While writing this piece, I hesitated to use the word, “project” because it indicates a collection of activities that have a definite beginning and an end. Yes, the implementation of BPM technology itself can have a beginning and an end but the practice of BPM can and should be continuous. In this piece, I allude to both meanings.
AIIM defines Business Process Management as a means to study, identify, change, and monitor business processes.
If you are thinking of embarking on a BPM project or are already involved in one, this piece will help you understand why BPM projects fail so that you can avoid the pitfalls.
1. Assuming BPM is all about Technology
BPM is a generic term for the techniques, methodologies and approaches that are applied with the objective of achieving process improvement and increasing efficiency. Though it is backed by an entire industry of software vendors with an impressive array of products, BPM goes beyond the use of technology to automate processes.
People and processes are crucial to implementing BPM – technology is the layer that facilitates process improvement but should not be the reason for the change.
A BPM project should be approached like any other project, that is, you should understand the problem you are trying to solve and assess viable solution options before slapping technology on it as the solution.
Automating a mess is almost guaranteed to result in a mess.
Once the business has decided that implementing a Business Process Management System (BPMS) is the way to go, it's also wise to take some time to understand the software landscape instead of jumping on the bandwagon or proposing a solution that may not produce the results seen in other organizations. The fact that a software solution is popular or has solved similar problems in other organizations does not mean that it is a one-size-fits-all solution to your own unique business problems.
2. Devoting Little or No Time to Analysis
Simply automating a process the way it is without attempting to understand how it works, analyze it and design it for future improvement will not bring about many benefits.
Existing processes should be analyzed to identify where issues and opportunities lie. This will help to determine whether or not such processes will benefit from automation. If you launch a BPM project without incorporating the analysis phase, you may end up repeating old mistakes or worse still, making a bad situation worse.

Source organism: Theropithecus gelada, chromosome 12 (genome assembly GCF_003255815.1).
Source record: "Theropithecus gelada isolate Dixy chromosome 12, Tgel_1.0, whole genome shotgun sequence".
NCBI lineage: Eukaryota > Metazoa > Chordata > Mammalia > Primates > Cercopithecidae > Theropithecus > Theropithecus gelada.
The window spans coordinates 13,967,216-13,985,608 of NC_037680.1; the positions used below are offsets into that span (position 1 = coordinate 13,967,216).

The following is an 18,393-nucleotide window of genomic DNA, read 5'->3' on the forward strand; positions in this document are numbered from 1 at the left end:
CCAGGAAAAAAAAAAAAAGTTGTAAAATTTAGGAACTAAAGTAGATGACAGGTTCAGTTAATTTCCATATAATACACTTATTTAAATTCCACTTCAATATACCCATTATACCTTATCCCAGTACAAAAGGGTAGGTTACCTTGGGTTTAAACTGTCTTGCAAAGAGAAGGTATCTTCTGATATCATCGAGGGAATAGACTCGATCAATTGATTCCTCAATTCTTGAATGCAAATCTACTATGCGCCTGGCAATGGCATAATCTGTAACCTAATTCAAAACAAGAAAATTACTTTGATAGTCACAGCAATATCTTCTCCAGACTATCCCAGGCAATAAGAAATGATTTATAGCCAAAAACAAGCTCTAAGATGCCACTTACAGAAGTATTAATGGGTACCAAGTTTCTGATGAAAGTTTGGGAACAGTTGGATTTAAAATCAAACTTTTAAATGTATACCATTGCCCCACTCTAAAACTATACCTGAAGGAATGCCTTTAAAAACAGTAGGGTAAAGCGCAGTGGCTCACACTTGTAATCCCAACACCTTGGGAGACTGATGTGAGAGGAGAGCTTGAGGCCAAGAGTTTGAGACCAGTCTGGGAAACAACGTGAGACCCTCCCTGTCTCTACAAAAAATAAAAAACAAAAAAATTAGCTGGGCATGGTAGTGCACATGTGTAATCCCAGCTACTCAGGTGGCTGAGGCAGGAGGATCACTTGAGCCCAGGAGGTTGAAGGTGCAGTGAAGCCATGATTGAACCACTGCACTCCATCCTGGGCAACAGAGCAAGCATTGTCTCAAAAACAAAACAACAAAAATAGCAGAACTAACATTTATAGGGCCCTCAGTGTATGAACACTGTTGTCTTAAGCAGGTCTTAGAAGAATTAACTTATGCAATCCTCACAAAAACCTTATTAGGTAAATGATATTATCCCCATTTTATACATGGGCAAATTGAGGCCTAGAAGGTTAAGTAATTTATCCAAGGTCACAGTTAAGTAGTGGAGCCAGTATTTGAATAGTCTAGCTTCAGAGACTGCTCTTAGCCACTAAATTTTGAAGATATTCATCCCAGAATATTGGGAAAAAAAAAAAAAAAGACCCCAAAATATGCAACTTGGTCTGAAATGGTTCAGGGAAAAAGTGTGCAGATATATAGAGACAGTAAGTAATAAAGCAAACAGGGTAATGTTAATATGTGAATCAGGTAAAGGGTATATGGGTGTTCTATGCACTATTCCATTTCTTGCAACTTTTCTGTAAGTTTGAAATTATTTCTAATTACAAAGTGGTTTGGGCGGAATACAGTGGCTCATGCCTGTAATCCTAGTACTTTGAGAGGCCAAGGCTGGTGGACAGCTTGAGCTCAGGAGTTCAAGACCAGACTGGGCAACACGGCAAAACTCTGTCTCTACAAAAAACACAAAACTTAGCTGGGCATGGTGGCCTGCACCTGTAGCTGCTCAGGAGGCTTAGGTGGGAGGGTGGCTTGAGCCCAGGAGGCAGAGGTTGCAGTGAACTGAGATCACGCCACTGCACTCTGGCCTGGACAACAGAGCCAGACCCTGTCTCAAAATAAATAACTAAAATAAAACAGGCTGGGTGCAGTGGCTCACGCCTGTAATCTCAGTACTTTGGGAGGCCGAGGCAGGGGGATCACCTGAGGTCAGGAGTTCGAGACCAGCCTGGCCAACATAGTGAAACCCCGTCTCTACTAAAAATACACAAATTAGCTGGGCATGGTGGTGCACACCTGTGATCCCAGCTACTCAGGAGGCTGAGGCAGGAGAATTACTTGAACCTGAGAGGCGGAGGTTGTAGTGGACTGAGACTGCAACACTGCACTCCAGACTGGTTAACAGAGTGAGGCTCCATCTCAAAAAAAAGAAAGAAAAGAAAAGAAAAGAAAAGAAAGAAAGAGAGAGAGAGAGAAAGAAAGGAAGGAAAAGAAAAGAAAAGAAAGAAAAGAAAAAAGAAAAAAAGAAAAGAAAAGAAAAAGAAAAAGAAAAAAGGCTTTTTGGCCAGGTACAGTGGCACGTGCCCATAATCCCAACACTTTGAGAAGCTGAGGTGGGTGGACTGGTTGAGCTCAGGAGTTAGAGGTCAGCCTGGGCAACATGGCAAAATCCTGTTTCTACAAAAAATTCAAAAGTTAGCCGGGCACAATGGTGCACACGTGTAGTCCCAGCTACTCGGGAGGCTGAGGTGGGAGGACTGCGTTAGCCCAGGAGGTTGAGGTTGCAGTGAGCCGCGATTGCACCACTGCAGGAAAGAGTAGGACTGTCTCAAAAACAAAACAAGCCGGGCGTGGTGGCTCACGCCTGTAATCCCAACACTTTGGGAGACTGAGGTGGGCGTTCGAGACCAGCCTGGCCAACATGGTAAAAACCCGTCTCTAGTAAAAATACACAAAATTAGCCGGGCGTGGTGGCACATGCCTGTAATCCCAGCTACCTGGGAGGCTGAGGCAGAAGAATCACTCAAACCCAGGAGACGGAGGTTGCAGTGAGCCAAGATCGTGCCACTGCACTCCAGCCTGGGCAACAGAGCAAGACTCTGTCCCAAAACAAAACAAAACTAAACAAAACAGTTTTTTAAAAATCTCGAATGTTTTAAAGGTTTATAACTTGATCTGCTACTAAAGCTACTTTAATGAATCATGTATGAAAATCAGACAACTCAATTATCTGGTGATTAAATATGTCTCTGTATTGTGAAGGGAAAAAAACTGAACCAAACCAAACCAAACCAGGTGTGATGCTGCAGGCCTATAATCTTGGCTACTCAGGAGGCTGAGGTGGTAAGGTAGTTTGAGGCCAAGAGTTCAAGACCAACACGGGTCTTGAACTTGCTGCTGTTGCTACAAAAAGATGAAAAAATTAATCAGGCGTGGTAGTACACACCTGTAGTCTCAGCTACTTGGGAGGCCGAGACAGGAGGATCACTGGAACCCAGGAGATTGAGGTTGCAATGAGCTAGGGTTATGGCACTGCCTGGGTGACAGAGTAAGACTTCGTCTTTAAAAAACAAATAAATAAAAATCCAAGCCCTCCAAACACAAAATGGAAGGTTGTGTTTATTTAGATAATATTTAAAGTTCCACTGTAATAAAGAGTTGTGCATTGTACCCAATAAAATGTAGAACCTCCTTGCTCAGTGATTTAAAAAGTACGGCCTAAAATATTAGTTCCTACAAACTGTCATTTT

3. Not Assessing Your Options
It is always advisable to conduct a feasibility study before launching your BPM Project (See Project Feasibility: What Should You Assess?).
A feasibility study will help you answer these key questions:
- What other options do you have?
- Why choose BPM over other alternatives? Why not launch an ECM project, instead?
Even if you have decided that BPM is the way to go, a feasibility study will still help you clarify what BPM approach to adopt. For example, should you adopt Business Process Engineering or Continuous Improvement as your methodology?
Your BPM project should be based on a well-researched business case that allows the business to make a well-informed decision on what approach to take and the benefits to expect. (See 20 Tips for a Winning Business Case).
4. Not Focusing on Value
It can be tempting to go on a process automation spree where you automate any manual process that causes you to cringe. This approach is however likely to result in delayed business returns, generate little or no business value and may cause the business to lose patience and divert its scarce resources elsewhere. BPM Projects (like every other project) should be value-driven. See Key Lessons From Value-Driven BPM,
5. Inadequate Executive Involvement
As with most projects, if the guys at the top do not believe in it, your BPM initiative won't get very far. Involving the power house of the organization can go a long way in ensuring that stakeholders show the involvement and committment necessary for success.
6. Inadequate Project Planning
Inadequate planning can cause an early demise of anticipated benefits. Not having a well-defined plan for the project can easily lead to a situation where analysis and development continue without any definitive time frame. Scope, time and budget should be adequately planned to ensure that the business gets the desired benefits.
7. Forgetting to Manage Change
BPM is not about technology... It’s about change - Gartner Research
Effective change management starts and ends with good communication. For any process you decide to improve, make it a must to communicate to everyone (at all levels) the benefits it will bring. We learnt this the hard way on our team. We automated a process within a business unit due to a change in business policy. As it turned out, only one member of the management team knew about the policy change; he was the one that requested and approved the change. The others were unaware. When the other members of the management team heard about the change, they were uncomfortable with it. The process had to be cancelled despite the man hours that had been invested.
To prevent this from happening again, we now organize presentations to inform the management team of the processes we have identified for improvement (before any work is done).
Processes should continue to be monitored, measured, updated and improved long after they have been automated. Business Process Management is not a one-off initiative but a mindset that should be nurtured within the organization. Knowing what can go wrong on your BPM journey will help you manage any accompanying risks and opportunities.